City of Napa firefighters and paramedics took to the hills – that is, Westwood Hills – last week to practice what to do when encountered with a low-angle rescue. That is, how they would rescue someone who was hiking and fell down a ravine.
They chose to conduct their training in Westwood Hills Park on Browns Valley Road because that’s one of the most frequent places where they need to use such rescue skills, Capt. Ty Becerra said last week.
“Over the years, we’ve had numerous low-angle rescues in Westwood Hills Park,” Becerra said. The most recent, he said, was just a few months ago when firefighters had to use a rope system to get down to a hiker who had fallen into a ravine.
In another incident two years ago, fire personnel used the rope system to rescue a teenage girl who sustained major injuries after rolling 100 feet into one of the park’s gullies. She was carried to a fire department 4-wheel drive utility vehicle, then driven to the top of Westwood Hills Park where she was loaded aboard a California Highway Patrol helicopter and taken to a hospital.
Rescues there can be difficult not only because the area is so large – 106 acres — but also because it’s heavily shaded, meaning that moisture can stay inside the park, causing hills to be slippery, he said.
“Even the area that we were working in (on the perimeter), some of the members in our department were slipping because it was kind of muddy and slick,” Becerra said. “It was more difficult than some of the other trainings we’ve done in the past.”
Overall, though, the training was a success, he said.
Firefighters needed to engineer a rope system that would allow help them to rappel down the hill to the patient, hoist the patient onto a Stokes basket and carry them back up the hill.
Although the firefighters/paramedics train a few times a year on low-angle rescues, this time they had new equipment they needed to get used to and, Becerra said, there are a lot of new people who needed to be trained. On top of that, they all need to know how to work together as a team, he said.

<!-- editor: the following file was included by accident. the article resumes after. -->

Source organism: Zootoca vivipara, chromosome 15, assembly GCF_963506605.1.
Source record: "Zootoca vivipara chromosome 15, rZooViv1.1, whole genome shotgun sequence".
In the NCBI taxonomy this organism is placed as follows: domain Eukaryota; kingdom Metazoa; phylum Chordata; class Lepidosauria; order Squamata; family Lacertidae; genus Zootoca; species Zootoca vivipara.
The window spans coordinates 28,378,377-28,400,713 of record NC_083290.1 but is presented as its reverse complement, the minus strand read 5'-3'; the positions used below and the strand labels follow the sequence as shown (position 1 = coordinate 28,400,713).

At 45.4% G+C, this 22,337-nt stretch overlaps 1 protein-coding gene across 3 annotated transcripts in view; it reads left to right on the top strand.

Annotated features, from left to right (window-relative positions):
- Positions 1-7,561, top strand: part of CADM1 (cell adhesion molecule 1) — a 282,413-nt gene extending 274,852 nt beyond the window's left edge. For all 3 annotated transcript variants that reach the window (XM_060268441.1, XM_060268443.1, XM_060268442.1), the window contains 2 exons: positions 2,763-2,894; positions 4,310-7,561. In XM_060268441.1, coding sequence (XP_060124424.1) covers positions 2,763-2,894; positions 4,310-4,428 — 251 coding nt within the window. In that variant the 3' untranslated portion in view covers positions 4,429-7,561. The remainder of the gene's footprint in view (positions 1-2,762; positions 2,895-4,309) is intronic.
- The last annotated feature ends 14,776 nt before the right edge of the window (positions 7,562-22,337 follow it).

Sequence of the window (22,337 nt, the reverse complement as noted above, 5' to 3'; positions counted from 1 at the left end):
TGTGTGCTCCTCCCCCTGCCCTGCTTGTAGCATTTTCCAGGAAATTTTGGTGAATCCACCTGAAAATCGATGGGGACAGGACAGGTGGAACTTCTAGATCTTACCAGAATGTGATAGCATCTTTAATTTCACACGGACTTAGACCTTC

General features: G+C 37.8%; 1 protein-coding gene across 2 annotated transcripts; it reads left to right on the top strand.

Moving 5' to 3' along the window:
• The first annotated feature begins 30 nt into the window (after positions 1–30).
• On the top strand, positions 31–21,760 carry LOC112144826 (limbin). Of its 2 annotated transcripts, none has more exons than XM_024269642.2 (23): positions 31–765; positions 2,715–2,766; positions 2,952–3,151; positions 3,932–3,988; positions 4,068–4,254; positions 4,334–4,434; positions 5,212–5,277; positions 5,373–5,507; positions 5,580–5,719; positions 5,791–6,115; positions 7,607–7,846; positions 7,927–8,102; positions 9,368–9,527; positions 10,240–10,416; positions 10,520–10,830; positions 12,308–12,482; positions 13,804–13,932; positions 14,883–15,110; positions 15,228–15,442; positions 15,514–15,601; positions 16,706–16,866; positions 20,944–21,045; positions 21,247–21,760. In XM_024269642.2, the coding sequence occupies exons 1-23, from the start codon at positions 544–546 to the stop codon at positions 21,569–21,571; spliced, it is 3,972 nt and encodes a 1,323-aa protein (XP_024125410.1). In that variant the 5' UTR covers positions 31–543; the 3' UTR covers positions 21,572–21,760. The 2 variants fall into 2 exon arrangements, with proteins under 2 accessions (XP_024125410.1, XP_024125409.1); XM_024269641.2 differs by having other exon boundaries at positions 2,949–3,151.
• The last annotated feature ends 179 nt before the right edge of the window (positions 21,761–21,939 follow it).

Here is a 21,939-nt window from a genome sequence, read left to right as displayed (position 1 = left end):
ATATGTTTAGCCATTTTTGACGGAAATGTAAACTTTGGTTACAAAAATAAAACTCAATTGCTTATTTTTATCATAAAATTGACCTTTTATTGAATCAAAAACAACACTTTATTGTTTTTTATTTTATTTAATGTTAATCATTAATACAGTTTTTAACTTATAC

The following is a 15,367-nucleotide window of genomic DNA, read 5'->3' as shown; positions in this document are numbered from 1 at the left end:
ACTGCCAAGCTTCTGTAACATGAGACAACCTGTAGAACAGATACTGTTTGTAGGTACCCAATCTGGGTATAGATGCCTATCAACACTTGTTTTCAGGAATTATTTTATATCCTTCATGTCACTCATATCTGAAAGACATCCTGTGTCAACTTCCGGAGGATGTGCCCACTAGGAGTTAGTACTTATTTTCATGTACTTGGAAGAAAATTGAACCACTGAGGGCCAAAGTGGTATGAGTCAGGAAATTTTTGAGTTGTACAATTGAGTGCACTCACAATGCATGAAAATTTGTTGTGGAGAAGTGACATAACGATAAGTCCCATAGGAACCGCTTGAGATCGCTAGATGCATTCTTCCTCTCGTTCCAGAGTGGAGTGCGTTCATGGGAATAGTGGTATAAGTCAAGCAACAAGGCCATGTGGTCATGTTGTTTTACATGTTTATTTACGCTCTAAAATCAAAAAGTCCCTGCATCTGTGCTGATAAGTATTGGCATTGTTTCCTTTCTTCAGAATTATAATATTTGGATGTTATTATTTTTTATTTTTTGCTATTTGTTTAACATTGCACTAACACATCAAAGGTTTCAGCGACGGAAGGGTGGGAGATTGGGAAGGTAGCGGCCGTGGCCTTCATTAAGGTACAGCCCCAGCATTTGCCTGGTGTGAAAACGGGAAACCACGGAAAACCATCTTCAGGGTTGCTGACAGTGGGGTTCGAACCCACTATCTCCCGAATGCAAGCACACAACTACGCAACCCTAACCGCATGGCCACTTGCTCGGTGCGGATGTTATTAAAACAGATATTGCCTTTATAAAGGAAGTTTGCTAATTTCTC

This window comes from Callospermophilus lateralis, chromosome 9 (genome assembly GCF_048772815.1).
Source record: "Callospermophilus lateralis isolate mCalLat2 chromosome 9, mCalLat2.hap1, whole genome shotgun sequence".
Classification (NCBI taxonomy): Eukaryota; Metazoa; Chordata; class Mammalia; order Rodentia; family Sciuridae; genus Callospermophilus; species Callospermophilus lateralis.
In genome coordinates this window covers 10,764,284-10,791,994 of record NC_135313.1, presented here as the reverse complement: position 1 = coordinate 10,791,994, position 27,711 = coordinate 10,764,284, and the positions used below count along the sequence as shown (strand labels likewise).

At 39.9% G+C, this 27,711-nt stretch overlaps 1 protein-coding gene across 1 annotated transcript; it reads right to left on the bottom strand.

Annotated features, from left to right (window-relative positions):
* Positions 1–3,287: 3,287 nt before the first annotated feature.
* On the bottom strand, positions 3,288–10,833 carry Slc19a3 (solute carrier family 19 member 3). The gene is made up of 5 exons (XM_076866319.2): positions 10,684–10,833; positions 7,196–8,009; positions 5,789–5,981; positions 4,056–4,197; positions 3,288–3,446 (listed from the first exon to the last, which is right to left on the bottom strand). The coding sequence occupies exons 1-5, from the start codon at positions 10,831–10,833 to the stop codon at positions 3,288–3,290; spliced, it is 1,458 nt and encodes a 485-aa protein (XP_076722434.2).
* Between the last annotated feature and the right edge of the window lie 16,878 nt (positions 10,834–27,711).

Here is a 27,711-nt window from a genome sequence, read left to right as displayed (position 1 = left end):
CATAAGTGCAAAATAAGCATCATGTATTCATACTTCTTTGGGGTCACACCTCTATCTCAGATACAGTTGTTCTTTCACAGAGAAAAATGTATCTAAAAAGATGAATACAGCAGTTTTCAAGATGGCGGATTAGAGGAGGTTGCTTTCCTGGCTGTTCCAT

“Whether you’re on a football team or a baseball team, we need to be able to work together,” he said.
The firefighters/paramedics trained in shifts to ensure that everyone was able to participate in the training and to make sure there was coverage in case anything happened elsewhere in the city during those hours.
In a real-life scenario, the first thing that first responders must do is locate the patient, Becerra said, which isn’t always easy to do in Westwood Hills.
When someone falls in the park, they can usually tell dispatchers where they entered the park, but not their exact location, Becerra said. That information is helpful since there are multiple accesses into the park, but, he said, many times first responders spend a lot of time just searching. Sometimes Napa Police and/or a California Highway Patrol helicopter is called in to assist in locating the patient, he said.
The incident commander decides what resources are needed and then a paramedic is sent down to the patient to assess their condition.
“The paramedic gives a general synopsis of what they’re going to need to extract that victim out,” Becerra said. That paramedic will establish communication with the patient and begin treatment. Meanwhile, at the top of the hill, other fire personnel will set up a pulley system using trees as anchors before sending a Stokes basket – and few more people – down the hill. Then the patient is put on the basket and pulled up on the rope system along with the firefighters/paramedics.
Anyone hiking in the park should try to get familiar with its layout and trails so that if anything happens, they can better communicate their location to dispatchers, Becerra said. People shouldn’t go alone when hiking in Westwood Hills, either, he said.
“It’s always good, if you can, to hike with somebody,” Becerra said. Hikers should also be sure to have a charged cellphone with them as well as appropriate clothing and shoes, he said. And, he said, remember that there are wild animals, including mountain lions, in the park.
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